NASHVILLE, Tenn. (AP) — First-time voters in Tennessee won't have to appear in person to vote while a court appeal proceeds, as the Oct. 27 deadline to request an absentee ballot approaches.
In a 3-0 decision, the 6th U.S. Circuit Court of Appeals panel on Monday declined the state's request to reinstate the in-person requirement while the court mulls the case.
The decision maintains a lower court's order last month.
The blocked law requires first-time voters to cast a ballot in person or show ID at the local election office before voting by mail, if they qualify.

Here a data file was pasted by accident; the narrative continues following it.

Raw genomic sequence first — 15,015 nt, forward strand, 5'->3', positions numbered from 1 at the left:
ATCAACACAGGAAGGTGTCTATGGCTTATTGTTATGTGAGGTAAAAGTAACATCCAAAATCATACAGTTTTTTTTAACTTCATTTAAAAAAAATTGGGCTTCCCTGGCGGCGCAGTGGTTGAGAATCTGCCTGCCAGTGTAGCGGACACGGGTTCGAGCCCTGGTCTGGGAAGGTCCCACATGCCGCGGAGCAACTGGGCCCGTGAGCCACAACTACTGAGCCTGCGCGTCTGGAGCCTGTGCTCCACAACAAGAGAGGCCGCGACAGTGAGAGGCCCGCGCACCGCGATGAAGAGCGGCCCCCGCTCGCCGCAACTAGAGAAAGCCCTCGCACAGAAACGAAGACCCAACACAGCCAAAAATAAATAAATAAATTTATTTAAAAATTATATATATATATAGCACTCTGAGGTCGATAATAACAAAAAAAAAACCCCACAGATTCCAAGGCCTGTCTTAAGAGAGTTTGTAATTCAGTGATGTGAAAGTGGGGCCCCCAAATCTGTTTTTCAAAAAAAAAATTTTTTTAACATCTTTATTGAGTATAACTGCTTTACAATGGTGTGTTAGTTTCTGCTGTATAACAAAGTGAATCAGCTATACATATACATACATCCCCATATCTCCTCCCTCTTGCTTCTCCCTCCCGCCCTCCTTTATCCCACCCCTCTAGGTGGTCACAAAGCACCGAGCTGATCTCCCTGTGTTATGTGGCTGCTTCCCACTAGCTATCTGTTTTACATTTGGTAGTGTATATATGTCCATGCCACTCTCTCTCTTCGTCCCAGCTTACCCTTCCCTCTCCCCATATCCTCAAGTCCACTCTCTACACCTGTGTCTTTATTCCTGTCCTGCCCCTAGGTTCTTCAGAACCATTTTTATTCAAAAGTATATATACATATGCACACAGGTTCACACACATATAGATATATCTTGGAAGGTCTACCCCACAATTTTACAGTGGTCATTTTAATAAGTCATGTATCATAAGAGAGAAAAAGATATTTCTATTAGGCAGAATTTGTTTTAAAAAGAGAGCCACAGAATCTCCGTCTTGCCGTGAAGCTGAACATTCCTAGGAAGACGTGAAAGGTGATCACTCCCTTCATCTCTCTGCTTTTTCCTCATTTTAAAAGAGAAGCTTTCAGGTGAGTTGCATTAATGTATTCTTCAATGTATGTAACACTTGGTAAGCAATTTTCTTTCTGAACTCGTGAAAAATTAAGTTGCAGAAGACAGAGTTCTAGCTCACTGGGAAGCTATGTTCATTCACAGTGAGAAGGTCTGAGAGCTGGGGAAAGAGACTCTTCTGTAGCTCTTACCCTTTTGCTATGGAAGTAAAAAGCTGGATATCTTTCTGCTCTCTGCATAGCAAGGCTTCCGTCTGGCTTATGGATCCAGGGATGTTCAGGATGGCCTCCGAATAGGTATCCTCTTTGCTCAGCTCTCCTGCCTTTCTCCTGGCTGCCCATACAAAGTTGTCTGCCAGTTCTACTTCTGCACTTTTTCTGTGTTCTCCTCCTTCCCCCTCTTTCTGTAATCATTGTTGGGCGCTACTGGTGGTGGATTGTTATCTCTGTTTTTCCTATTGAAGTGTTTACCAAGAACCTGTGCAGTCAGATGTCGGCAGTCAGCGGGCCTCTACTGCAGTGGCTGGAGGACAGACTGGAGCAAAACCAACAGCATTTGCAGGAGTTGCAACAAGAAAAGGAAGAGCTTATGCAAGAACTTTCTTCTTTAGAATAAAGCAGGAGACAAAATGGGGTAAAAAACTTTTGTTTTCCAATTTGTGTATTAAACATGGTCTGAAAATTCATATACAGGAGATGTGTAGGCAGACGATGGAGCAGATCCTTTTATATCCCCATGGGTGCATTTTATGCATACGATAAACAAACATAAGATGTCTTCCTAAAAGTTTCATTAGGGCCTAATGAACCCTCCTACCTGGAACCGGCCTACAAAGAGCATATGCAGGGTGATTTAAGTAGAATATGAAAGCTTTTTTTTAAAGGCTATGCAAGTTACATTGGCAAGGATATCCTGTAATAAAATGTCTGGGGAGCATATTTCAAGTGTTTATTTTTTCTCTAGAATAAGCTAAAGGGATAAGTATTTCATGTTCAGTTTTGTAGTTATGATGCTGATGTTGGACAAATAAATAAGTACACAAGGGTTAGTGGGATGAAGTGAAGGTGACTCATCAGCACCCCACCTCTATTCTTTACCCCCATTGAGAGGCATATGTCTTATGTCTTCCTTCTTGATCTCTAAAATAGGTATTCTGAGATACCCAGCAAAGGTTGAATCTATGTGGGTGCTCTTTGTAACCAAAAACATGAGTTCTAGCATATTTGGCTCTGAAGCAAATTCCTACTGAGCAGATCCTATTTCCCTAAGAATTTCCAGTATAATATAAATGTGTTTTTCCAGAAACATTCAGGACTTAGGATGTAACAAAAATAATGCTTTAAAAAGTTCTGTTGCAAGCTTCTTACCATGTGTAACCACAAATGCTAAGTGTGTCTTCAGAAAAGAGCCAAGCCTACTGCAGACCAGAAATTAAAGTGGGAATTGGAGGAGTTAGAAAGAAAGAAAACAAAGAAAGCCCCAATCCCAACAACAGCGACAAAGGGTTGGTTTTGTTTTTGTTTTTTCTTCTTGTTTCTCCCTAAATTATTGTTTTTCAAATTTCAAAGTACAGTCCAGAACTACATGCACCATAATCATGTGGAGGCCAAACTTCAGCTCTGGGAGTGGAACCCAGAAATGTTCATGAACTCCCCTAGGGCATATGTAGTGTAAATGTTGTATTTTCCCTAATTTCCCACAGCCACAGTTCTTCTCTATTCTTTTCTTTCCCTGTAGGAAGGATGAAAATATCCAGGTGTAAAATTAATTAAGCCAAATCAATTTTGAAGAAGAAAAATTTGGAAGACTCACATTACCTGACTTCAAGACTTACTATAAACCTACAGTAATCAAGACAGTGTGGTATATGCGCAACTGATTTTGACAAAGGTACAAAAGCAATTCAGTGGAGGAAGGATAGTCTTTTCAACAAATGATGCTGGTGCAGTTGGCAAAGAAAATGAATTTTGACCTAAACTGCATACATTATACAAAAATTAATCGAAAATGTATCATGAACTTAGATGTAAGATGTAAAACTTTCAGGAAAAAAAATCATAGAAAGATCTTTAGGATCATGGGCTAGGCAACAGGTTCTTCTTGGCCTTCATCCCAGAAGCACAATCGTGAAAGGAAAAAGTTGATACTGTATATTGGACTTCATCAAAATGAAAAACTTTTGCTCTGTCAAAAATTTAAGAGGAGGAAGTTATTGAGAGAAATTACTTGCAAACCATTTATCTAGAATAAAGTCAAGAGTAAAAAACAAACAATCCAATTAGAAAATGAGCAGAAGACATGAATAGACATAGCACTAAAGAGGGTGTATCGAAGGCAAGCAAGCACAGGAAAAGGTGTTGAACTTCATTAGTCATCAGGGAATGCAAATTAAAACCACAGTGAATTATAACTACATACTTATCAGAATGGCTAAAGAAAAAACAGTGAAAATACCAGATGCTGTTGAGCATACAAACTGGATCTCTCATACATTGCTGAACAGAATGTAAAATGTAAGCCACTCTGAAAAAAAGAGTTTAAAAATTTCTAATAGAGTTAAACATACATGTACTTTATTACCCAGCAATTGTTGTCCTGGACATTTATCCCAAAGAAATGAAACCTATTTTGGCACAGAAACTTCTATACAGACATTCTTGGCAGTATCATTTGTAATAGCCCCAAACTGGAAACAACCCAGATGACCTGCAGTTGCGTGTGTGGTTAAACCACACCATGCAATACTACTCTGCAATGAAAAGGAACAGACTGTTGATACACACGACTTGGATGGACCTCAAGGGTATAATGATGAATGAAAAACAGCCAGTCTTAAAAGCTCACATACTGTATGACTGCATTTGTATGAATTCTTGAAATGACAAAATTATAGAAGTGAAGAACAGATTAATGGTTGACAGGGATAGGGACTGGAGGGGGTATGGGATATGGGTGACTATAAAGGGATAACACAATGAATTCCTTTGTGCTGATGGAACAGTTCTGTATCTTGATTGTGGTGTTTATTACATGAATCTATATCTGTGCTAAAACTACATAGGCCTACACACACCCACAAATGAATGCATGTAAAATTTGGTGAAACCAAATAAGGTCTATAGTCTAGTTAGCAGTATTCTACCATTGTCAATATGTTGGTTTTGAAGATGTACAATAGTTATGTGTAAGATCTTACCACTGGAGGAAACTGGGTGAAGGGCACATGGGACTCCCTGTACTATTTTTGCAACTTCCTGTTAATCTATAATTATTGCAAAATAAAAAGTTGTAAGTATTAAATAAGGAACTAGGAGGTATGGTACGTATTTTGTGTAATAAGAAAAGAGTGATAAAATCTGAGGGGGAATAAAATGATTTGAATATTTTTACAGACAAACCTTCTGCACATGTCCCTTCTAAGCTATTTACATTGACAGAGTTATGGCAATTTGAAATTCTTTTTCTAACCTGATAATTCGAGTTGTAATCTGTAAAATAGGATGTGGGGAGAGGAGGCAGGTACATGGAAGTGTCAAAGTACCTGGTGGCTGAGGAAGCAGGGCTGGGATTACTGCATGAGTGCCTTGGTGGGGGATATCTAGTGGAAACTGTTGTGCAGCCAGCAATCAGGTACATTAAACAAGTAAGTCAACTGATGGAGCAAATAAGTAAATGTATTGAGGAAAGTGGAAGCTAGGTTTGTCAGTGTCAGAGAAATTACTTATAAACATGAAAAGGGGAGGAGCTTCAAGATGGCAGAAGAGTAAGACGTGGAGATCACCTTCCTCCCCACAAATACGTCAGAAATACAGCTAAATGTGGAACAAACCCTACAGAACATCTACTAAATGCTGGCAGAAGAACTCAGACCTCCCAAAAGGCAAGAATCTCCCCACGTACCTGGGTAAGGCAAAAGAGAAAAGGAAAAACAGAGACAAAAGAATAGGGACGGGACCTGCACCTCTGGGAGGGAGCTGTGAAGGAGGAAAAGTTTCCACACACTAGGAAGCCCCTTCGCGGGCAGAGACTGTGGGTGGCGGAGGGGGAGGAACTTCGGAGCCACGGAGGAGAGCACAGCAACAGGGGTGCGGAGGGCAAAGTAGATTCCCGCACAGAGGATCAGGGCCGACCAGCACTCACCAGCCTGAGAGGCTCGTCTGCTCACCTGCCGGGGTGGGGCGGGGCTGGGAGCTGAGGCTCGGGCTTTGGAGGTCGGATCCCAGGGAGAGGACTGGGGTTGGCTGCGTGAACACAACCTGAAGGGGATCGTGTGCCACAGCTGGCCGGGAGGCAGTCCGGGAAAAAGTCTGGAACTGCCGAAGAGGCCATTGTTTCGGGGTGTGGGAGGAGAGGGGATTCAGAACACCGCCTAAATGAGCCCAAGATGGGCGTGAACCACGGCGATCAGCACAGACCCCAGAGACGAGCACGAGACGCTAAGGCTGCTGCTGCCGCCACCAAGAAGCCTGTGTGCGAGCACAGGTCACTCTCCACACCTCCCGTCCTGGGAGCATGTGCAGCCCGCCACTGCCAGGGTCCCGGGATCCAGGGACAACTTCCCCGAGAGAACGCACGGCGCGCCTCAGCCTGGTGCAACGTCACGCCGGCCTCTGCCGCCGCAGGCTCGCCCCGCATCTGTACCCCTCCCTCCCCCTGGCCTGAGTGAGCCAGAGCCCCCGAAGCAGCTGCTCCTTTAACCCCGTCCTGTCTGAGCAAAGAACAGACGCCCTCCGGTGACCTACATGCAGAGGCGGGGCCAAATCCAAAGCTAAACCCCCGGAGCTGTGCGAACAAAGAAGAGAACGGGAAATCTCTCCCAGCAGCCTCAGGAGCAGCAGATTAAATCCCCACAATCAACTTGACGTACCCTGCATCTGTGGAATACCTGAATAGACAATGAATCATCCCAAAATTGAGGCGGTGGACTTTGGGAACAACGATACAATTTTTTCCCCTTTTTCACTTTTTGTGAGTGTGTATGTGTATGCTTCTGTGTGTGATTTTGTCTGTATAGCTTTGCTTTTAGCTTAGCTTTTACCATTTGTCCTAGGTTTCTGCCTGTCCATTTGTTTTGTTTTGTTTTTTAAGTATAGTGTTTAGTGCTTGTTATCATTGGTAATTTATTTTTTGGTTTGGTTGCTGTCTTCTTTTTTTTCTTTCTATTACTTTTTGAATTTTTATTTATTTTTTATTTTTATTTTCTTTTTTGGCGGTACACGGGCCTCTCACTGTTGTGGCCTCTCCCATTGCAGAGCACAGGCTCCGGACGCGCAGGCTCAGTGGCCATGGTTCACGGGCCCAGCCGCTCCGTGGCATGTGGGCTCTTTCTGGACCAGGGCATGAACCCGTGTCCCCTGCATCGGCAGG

Instead, officials are requiring certain first-time voters to submit a copy of their ID during the absentee voting process.
In Monday's opinion, Judge Julia Smith Gibbons said "disrupting the new rules at this point poses significant risk of harm to the public interest in orderly elections."
Kristen Clarke, president and executive director of the Lawyers' Committee for Civil Rights Under Law, said the ruling, coupled with expanded eligibility, means "thousands of first-time voters should not be forced to risk their health in order to vote."
Amid another court challenge, the state has said voters more susceptible to COVID-19 and their caretakers and housemates are eligible to vote by mail under Tennessee's excuse-requiring absentee system.